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Those You Call Mutants: The Films of Lucrecia Martel

By Blake Williams / September 28, 2017

By Blake Williams “[Cinemas of the senses] generate worlds of mutating sounds and images that often ebb and flow between the figurative and the abstract, and where the human form, at least as a unified entity, easily loses its function as the main point of reference. One way or another, the cinema of sensation is…

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Ahead of Its Reflection: Ben Russell’s Good Luck

By Phil Coldiron / September 28, 2017

By Phil Coldiron “Now I am in front of a rock. It splits. No, it is no longer split. It is as before. Again it is split in two. No, it is not split at all. It splits once more. Once more no longer split, and this goes on indefinitely. Rock intact, then split, then…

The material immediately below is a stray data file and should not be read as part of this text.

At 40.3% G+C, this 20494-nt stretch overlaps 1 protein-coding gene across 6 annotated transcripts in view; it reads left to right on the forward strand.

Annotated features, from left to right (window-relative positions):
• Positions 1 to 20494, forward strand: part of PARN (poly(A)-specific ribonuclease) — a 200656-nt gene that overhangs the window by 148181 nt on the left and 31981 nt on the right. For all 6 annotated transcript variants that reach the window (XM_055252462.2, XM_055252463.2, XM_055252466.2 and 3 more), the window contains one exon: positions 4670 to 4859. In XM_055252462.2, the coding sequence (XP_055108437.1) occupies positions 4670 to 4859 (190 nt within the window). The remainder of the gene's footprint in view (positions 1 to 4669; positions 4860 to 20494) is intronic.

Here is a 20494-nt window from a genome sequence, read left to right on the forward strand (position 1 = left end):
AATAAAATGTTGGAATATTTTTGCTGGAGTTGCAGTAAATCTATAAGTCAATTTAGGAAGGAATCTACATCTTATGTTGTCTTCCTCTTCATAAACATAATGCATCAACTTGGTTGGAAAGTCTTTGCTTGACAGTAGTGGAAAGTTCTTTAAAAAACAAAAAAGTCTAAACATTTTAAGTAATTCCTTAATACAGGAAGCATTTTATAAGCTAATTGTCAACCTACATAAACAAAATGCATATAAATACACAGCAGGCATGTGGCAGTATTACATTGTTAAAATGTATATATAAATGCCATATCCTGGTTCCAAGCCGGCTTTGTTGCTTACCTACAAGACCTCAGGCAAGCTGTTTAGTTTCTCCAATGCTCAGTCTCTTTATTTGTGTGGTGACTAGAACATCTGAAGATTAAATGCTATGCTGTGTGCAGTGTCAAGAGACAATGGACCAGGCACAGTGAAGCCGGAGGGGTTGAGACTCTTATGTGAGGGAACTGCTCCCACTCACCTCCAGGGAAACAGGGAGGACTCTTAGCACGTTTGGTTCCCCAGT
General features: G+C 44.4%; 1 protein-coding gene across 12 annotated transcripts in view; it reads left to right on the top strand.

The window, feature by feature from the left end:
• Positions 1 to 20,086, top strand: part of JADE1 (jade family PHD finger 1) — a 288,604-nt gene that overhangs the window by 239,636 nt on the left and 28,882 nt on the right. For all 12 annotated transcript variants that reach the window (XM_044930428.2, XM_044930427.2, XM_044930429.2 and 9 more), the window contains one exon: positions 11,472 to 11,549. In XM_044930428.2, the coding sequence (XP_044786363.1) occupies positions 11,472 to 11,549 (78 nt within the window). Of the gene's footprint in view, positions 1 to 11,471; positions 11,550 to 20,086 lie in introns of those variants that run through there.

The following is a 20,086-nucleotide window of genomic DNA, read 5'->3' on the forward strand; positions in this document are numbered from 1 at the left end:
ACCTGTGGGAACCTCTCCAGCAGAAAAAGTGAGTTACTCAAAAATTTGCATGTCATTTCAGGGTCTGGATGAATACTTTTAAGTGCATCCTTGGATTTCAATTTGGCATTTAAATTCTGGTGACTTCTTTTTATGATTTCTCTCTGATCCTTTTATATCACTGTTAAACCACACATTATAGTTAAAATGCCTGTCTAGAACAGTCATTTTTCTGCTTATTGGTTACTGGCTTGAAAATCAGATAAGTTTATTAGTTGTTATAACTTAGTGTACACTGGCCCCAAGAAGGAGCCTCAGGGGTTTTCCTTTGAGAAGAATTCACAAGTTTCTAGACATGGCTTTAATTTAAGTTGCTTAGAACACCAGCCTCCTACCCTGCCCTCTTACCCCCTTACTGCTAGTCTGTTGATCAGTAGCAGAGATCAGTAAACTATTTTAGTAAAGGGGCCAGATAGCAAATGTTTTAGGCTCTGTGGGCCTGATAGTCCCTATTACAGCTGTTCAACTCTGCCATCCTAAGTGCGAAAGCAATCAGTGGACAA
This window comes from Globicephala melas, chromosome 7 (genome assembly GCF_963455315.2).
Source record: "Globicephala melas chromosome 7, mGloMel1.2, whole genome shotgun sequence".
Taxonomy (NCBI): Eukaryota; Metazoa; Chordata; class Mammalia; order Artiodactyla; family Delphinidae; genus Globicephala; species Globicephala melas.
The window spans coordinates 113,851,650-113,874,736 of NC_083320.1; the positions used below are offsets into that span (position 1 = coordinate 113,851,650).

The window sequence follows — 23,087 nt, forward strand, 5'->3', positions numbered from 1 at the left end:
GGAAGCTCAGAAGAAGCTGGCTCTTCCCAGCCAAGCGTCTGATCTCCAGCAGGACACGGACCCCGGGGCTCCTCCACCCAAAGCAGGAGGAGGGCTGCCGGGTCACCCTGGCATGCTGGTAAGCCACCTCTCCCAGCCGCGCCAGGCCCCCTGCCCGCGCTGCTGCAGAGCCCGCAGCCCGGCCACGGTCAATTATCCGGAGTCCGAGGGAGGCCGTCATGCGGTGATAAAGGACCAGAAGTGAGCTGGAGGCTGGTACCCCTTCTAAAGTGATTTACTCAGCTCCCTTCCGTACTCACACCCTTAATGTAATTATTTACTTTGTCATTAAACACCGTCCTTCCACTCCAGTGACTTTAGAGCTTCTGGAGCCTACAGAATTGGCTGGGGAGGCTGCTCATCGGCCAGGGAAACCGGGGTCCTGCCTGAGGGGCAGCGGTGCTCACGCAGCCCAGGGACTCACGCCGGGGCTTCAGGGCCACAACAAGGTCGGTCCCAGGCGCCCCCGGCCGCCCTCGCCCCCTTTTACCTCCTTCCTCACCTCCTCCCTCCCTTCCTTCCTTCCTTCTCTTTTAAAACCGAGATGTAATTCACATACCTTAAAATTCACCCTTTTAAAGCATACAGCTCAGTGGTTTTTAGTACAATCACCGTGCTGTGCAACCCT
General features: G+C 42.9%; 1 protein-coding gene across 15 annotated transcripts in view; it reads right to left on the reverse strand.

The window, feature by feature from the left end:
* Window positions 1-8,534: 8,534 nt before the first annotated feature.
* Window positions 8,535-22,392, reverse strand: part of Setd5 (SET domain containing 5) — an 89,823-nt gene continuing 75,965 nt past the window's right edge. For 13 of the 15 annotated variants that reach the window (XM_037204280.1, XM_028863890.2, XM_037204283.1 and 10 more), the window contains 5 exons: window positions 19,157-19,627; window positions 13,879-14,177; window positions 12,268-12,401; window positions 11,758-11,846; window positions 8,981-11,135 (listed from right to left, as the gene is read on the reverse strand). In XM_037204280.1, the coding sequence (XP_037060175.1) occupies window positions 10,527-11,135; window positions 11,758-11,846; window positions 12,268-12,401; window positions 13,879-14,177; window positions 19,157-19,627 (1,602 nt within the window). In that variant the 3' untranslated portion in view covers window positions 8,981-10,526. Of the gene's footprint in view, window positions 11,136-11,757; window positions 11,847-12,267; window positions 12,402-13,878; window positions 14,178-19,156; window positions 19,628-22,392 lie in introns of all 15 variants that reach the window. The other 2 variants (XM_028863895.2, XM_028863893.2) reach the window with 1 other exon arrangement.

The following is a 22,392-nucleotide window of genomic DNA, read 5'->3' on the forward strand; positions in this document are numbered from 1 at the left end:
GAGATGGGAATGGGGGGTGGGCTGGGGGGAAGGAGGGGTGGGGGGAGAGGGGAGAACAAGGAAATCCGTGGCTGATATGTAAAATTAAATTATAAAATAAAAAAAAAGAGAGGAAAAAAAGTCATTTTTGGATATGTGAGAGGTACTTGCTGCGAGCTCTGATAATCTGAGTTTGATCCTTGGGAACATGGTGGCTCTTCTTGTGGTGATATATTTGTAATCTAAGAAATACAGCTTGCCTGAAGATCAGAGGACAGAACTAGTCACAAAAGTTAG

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The Land of Terrible Legends: Narimane Mari on Le fort des fous

By Jordan Cronk / September 28, 2017

By Jordan Cronk Narimane Mari’s 2013 film Bloody Beans concludes with a query: “What is worth more, to be or to obey?” These words, invoked in succession by a handful of the film’s adolescent protagonists, are taken from Antonin Artaud’s “Petit poème des poissons de la mer,” an allegorical 1926 text by the French dramatist…

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Ex Libris – The New York Public Library (Frederick Wiseman, US)

By Tom Charity / September 28, 2017

  By Tom Charity Let’s start with this: the transitions in Fred Wiseman’s new film (and there are many) have a simple and specific beauty. They double as establishing shots, each comprising a brief cluster of New York street views, usually including an intersection sign to pin us to one of the 88 branches in…